OUSD dropout rate shrinks with better reporting

OUSD dropout rate shrinks with better reporting
OUSD Board Vice President Emily Ortiz Wichmann said at the Feb. 25 meeting that for her nearly 10 years on the board, she wondered, "What is it that we are not doing (about dropouts) that other districts are doing?" Photo by Rachel Stine

OCEANSIDE — In recent years, the Oceanside Unified School District (OUSD) had a reputation that no one was proud of.

“Our dropout rates tend to be one of the highest in the county,” said Cheri Sanders, OUSD director of student services.

In the 2010-2011 and 2011-2012 school years, OUSD’s dropout rates were 165 students and 156 students in grades 7 through 12 respectively. School districts of similar size like Vista Unified and San Marcos Unified had rates below 80 students during those years.

For years, district administrators had been asking themselves what other school districts were doing to keep their dropout rates lower that OUSD was not.

In fall 2013, the board directed staff to investigate the matter.

Months of research by the student services department revealed that OUSD’s dropout rates stemmed from an inadequate reporting system and incomplete follow ups with students who left the district — not higher numbers of middle schoolers and high schoolers leaving the district.

OUSD Student Services Coordinator Dan Daris revealed the findings to the board at its Feb. 25 meeting.

Relying on the state definition, OUSD classifies school dropouts as students who leave school for unknown reasons, leave for another California school but fail to enroll, fail to earn enough credits to graduate, do not pass the California High School Exit Examination, or have been coded as a dropout due to a previous enrollment gap.

Daris and his team realized in their investigations that numerous students were being incorrectly labeled as dropouts in district records.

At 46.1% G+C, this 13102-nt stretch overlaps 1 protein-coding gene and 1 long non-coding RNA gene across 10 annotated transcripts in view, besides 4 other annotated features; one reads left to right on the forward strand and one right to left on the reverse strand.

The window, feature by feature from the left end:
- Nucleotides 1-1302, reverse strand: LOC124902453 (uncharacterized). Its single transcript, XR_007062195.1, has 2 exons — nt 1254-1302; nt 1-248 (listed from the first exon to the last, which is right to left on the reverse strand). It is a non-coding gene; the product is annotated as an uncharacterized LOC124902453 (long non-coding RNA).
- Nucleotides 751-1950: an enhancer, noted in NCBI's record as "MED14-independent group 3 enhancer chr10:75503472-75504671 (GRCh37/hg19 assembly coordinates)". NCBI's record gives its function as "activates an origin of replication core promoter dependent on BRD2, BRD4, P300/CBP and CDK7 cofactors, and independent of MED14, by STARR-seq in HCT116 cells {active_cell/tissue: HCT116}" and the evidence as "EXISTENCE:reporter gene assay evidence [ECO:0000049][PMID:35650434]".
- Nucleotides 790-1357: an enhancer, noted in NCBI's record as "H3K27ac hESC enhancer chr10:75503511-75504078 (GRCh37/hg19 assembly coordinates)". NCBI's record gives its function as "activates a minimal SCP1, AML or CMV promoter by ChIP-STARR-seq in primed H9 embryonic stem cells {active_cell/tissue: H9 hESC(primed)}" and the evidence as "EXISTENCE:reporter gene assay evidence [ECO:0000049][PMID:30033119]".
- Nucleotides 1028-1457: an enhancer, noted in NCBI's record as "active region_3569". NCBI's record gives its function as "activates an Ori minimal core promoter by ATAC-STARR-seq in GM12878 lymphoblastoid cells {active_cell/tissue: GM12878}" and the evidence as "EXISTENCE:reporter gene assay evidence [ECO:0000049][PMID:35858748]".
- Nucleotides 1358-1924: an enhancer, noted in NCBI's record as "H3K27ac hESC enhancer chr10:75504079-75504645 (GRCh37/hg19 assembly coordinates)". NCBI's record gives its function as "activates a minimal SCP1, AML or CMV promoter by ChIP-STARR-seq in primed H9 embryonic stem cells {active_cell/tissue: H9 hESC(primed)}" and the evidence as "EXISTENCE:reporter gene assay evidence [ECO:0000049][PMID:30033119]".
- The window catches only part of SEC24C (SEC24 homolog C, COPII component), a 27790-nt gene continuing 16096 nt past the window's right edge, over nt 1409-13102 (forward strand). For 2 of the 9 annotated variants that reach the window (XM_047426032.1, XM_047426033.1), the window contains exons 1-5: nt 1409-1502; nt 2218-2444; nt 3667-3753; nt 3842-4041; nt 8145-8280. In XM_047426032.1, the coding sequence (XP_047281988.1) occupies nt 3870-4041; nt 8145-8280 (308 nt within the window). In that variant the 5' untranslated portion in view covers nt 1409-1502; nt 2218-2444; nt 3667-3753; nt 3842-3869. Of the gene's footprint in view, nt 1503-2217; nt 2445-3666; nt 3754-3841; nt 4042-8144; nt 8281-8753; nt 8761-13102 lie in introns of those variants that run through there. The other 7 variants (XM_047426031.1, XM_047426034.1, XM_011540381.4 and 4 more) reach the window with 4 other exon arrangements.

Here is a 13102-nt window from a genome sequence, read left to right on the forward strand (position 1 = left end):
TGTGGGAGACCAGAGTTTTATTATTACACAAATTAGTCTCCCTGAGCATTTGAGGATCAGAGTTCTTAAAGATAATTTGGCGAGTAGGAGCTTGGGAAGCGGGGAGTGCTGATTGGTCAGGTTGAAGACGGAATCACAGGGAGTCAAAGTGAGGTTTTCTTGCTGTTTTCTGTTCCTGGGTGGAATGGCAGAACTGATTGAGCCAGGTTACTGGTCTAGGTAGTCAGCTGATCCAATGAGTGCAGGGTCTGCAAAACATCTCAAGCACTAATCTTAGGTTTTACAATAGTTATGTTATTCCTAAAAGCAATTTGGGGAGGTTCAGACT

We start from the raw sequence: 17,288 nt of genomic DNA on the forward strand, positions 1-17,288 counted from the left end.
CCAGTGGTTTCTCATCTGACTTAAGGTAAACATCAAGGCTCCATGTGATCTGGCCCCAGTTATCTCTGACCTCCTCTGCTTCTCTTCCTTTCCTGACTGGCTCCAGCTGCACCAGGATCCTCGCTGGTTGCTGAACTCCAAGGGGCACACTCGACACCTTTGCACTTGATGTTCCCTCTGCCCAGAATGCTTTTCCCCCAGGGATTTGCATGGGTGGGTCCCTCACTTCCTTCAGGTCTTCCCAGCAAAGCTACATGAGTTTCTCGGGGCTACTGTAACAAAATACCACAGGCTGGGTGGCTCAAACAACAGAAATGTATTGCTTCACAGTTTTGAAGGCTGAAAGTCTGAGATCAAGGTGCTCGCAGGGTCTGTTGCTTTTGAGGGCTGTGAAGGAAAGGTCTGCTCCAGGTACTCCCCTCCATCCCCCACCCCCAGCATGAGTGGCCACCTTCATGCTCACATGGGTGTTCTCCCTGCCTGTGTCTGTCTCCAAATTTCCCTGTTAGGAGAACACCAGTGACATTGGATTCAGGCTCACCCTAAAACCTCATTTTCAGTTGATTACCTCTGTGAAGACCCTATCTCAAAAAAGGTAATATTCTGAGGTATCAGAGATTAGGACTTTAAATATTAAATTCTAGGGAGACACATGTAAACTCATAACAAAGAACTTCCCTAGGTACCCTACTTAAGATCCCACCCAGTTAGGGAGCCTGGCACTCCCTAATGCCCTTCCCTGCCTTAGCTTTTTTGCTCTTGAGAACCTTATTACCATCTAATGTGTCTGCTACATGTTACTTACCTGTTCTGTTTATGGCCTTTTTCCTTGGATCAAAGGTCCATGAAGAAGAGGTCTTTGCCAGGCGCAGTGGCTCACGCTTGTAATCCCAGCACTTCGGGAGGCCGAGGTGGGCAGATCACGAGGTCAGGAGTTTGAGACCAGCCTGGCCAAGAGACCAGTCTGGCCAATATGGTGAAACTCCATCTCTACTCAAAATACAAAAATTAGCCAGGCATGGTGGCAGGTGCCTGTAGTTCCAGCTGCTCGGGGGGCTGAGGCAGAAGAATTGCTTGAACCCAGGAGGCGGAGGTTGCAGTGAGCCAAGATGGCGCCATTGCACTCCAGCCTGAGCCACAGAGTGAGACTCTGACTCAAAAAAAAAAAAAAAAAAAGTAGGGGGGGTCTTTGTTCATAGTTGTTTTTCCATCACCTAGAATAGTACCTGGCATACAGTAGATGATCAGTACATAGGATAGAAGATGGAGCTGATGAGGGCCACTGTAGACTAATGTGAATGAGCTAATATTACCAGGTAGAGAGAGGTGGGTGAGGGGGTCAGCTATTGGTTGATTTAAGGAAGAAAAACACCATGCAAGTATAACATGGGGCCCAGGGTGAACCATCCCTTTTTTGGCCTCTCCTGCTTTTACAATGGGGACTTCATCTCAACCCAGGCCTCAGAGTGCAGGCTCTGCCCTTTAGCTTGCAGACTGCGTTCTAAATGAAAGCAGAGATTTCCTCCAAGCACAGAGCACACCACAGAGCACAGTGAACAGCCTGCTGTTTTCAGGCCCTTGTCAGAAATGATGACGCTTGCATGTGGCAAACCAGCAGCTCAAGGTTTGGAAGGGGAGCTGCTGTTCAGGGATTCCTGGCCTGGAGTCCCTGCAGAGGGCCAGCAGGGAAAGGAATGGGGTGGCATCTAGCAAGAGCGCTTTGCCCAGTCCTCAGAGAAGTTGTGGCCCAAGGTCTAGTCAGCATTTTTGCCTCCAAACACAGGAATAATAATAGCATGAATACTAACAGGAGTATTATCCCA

They found that OUSD had dozens of students who were coded as dropouts in the district’s records but were currently attending school. These students had been labeled a dropout after leaving school for an extended period of time. But when they returned to school, the students’ records were never changed.

Daris said that OUSD’s records system couldn’t automatically change students’ dropout status and that attendance staff needs to change the records manually.

In other cases, the district did not follow up with students who had left OUSD. Students’ dropout status with OUSD could be removed if the district confirms enrollment in another California school or a move out of state.

“Our problem is, we haven’t done the leg work to follow up (on students),” Daris said.

After staff reviewed students’ records and tracked down those who had moved, OUSD’s dropout rate in 2012-13 was 51 students, about a third of the previous school year’s rate.

Previously, a district’s dropout rates were reported to the state, but high rates did not carry any consequences aside from bad publicity.

Under new assessments that are attached to the new Common Core state standards, dropout rates will soon have an impact on districts’ Academic Performance Index scores.

Staff is currently developing new attendance recordkeeping procedures to ensure that future dropout rates accurately reflect the students that leave OUSD and have not returned.

OUSD’s dropout rates are expected to remain somewhat high compared to other San Diego County school districts, according to Daris.

He explained that OUSD has a high number of students who transfer in and out of the district because they have parents in the military with the close proximity to Camp Pendleton.

He added that the district also has a sizeable number of students who move back to Mexico with their families without notifying the school.

Though most students, he noted, dropout for unique reasons, dropout incidents on the whole have to be dealt with on a case-by-case basis.

But ultimately the enhanced reporting will keep OUSD’s dropout rates within the range of other county districts.

“We just have to do a better job of keeping track of where everybody is going,” he said.

 

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